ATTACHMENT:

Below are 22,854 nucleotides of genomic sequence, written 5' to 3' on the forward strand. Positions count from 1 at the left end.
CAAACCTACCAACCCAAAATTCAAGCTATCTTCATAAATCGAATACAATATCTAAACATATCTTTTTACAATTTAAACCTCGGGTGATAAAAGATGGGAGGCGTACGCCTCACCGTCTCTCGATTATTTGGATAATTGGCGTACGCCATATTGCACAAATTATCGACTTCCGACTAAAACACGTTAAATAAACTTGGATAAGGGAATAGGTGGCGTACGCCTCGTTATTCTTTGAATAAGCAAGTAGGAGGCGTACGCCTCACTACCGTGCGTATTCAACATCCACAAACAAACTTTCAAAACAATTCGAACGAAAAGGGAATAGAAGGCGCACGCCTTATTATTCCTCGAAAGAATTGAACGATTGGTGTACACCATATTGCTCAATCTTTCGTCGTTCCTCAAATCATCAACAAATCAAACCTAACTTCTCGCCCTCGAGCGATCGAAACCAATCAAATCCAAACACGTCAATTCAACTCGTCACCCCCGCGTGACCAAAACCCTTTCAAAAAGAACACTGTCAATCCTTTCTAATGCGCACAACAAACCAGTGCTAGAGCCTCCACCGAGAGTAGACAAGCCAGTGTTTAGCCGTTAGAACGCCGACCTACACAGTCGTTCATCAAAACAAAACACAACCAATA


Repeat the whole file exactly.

Below are 22,854 nucleotides of genomic sequence, written 5' to 3' on the forward strand. Positions count from 1 at the left end.
CAAACCTACCAACCCAAAATTCAAGCTATCTTCATAAATCGAATACAATATCTAAACATATCTTTTTACAATTTAAACCTCGGGTGATAAAAGATGGGAGGCGTACGCCTCACCGTCTCTCGATTATTTGGATAATTGGCGTACGCCATATTGCACAAATTATCGACTTCCGACTAAAACACGTTAAATAAACTTGGATAAGGGAATAGGTGGCGTACGCCTCGTTATTCTTTGAATAAGCAAGTAGGAGGCGTACGCCTCACTACCGTGCGTATTCAACATCCACAAACAAACTTTCAAAACAATTCGAACGAAAAGGGAATAGAAGGCGCACGCCTTATTATTCCTCGAAAGAATTGAACGATTGGTGTACACCATATTGCTCAATCTTTCGTCGTTCCTCAAATCATCAACAAATCAAACCTAACTTCTCGCCCTCGAGCGATCGAAACCAATCAAATCCAAACACGTCAATTCAACTCGTCACCCCCGCGTGACCAAAACCCTTTCAAAAAGAACACTGTCAATCCTTTCTAATGCGCACAACAAACCAGTGCTAGAGCCTCCACCGAGAGTAGACAAGCCAGTGTTTAGCCGTTAGAACGCCGACCTACACAGTCGTTCATCAAAACAAAACACAACCAATA